Yet again at this time of year it feels like it’s been one step forwards, another season just about over. It’s no longer as surprising, but it’s still just as gutting, always turning corners to find Spurs standing right back where they started with a ‘wasn’t me, guv’ shrug of the shoulders.
Personally, other than picking Doherty ahead of Aurier, I can’t really fault Mourinho for the line-up against Arsenal last weekend, and I can even understand the theory that Doherty is less of a risk in games like that than Aurier.
But I can and will fault him for the aimless performance that had that long Lilywhite streak of Spursy running right through it, allowing Arsenal to utilise the same simple move down Doherty’s flank repeatedly without shuffling the pack to address it: Even when he brought Sissoko on, it felt as if the Frenchman had been programmed to avoid that part of the pitch.
Once upon a time, the difference between our goal and their goals would have meant something to me about the difference between the two clubs – ours a creation of individual brilliance which oozed style, Arsenal’s first a scuffed shot which deflected then bobbled in and their second a penalty which many will feel should have been a goal kick.
But the truth is Lamela’s goal came out of the blue, needed the stars to align to come off, and Arsenal might have already been out of sight by the time we got around to stringing together the three relatively simple passes it took to cut this Arsenal defence open, while the scuffed nature of their equaliser was down to the quality of the finish, not the well drilled and often repeated move that created it, and their winner was yet another move which started with the ball safe in Hugo’s hands five seconds before Sanchez gave the ref a decision to make.
But then we come to Thursday and Mourinho runs out of excuses with me. The club played 12 games to get to this stage in the Europa and although I wouldn’t take anything for granted against any of the teams left in it, you have to think the idea of beating Villarreal over two legs and then, most likely, Arsenal over two legs, to have the chance of facing any one of Granada, Manchester United, Roma or Ajax in the final felt a better bet for us to get back into the Champions League than overhauling a six point gap between us and Chelsea over the next ten Premier League games given we’ve not managed to reduce that gap across the last six and Chelsea are still unbeaten in the league under Tuchel?
Why, then, would you go with a midfield of Winks and Sissoko and a central defence of Dier and Sanchez? Irrespective of the quality of these players as individuals, they’re the club’s weakest and least trusted pairings in those key areas. If they wouldn’t generally be trusted against so-called also-rans in the Premier League, why would you trust them in a one-off game away from home against a side who had absolutely nothing to lose?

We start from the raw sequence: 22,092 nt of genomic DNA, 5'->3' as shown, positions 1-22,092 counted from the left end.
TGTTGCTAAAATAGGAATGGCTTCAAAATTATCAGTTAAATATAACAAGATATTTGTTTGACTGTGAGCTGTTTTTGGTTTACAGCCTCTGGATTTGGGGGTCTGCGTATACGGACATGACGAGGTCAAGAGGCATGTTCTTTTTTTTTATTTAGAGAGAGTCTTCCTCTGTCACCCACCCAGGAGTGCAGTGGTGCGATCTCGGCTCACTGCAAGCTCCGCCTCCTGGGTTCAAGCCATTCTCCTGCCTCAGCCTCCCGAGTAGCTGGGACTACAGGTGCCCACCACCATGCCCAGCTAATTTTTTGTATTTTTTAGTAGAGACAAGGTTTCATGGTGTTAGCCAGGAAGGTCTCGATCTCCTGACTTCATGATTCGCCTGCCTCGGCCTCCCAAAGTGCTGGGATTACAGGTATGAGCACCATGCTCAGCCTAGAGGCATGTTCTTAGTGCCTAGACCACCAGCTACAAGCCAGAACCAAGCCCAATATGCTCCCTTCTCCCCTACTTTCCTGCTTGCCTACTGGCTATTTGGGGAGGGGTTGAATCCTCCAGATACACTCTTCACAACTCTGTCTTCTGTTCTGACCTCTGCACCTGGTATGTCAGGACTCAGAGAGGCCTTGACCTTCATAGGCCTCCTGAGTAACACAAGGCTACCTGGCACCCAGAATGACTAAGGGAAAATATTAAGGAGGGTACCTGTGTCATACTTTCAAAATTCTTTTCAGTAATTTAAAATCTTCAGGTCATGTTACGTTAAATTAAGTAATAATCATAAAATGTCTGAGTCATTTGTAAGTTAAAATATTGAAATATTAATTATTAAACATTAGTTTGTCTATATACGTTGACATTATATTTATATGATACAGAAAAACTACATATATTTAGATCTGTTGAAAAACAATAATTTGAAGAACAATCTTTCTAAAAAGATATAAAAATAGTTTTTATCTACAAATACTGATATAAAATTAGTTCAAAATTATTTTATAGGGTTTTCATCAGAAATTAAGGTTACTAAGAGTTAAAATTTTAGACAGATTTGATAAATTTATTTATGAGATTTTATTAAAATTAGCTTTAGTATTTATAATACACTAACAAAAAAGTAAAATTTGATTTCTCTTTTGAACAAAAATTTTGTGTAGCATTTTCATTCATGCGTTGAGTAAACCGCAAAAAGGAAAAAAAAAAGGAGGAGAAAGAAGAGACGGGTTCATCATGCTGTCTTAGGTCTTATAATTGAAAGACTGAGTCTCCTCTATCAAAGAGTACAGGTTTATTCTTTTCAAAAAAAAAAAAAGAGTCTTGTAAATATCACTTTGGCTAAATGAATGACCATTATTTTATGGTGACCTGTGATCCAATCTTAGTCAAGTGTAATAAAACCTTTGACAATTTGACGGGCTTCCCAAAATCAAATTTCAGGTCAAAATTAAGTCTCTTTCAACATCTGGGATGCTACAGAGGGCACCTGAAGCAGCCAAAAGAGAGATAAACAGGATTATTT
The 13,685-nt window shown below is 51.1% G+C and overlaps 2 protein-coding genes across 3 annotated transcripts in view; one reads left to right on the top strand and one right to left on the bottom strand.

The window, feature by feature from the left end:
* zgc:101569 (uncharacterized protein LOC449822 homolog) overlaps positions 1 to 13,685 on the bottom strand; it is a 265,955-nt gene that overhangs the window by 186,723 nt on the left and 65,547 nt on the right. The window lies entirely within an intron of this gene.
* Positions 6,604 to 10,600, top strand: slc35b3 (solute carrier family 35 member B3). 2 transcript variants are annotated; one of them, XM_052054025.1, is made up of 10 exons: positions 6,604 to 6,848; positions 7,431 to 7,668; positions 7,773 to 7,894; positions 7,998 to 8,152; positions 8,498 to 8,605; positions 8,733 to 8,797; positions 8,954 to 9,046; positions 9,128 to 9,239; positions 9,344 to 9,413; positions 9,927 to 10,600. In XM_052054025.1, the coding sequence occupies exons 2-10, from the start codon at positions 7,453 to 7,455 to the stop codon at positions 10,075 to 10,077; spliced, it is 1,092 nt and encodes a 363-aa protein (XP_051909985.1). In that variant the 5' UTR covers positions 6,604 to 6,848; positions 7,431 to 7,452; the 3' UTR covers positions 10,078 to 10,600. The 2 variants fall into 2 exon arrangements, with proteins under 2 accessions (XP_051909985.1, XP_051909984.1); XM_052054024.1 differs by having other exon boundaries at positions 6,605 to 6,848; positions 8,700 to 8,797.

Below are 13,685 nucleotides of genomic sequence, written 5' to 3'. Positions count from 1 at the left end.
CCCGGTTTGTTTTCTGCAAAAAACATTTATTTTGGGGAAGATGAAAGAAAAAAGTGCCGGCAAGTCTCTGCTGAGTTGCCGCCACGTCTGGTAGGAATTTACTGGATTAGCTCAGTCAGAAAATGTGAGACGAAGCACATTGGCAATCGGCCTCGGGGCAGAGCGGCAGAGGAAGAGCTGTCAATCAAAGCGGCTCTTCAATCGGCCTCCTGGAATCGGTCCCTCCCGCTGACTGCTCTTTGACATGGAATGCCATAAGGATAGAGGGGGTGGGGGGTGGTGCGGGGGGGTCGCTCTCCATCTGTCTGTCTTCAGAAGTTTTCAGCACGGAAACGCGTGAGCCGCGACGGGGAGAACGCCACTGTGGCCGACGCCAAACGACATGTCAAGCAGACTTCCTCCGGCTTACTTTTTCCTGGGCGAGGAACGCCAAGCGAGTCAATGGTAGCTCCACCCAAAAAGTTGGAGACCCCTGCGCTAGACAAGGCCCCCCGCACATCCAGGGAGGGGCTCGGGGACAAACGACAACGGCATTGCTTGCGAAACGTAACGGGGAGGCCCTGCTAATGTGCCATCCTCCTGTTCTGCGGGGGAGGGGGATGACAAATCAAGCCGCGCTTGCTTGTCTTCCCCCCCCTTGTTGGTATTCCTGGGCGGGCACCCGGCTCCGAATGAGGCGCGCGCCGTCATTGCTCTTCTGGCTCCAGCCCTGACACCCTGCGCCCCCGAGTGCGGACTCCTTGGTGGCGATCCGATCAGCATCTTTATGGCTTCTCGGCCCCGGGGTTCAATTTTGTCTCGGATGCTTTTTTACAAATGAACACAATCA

Why would you, Jose? Why?
Fair enough, other than Winks for Ndombele and Lucas for Son, it was pretty much the same line-up that put Zagreb away 2-0 at The Lane, but Ndombele influenced that game in a way Winks simply never has, and as much as we had them on the back foot at home and were well worth that 2-0 win, Zagreb were no mugs.
We also had the safety net of the second leg taking the pressure off a bit.
Normally positive about our chances of winning to the point of stupidity, I knew we were out the instant their first goal flew in. My only surprise was it didn’t end up in a penalty shoot-out with Sissoko, Dier, Bergwijn and Vinicius missing, meaning Kane never got a chance to take his.
As for where we go from here, if we don’t beat Villa today, you have to wonder.
A win, and depending on what West Ham manage against Arsenal, we could somehow be fifth and just three points off fourth, the futility of hope fooling us into believing it might all be alright after all.
Lose and we might only be a couple of points off tenth, limping through games that mean nothing ahead of City at Wembley: The same as Carabo Cup final defeats to Manchester City did huge damage to Arsenal’s final season under Wenger in 2018 and Chelsea’s only season under Sarri in 2019, a loss without Champions League qualification will probably be enough for Levy to axe Mourinho. Even a win without Champions League qualification might not be enough to save him.
So as flat and pointless as football feels after last Sunday and Thursday, today is a must win game for Mourinho and, I imagine, a high number of the players on the periphery of his first team.
And luckily, lately, we do tend to win against Villa, our only loss in the last nineteen games against them coming in the only one of these games I’ve attended, a dire 0-1 against Tim Sherwood’s Villa soon after our last appearance in an EFL Cup Final back in 2015.
Since then, we’ve won five on the bounce, and that defeat halted a winning streak of six on the bounce.
We got lucky last season, though, Son’s last minute winner settling a topsy-turvy mess of a performance that was fun enough to watch all the same at a time when Villa were going through a horrible slump that nearly cost them their Premier League status between beating Leicester in the EFL Cup semi-final and then losing to City in the final.
If that sounds familiar – the only teams we’ve beaten since Brentford in the semi are Marine, Wycombe, Sheffield United, West Brom, Burnley, Fulham, Wolfsberg and Palace – I have one straw left to clutch: The last time a team from Manchester were in with a serious shout of winning the quadruple back in 1998/1999, we were the only team Tottenham enough to get in their way as the one silver lining to the cloud of George Graham’s reign slowly began to take shape.
Come on you Spurs!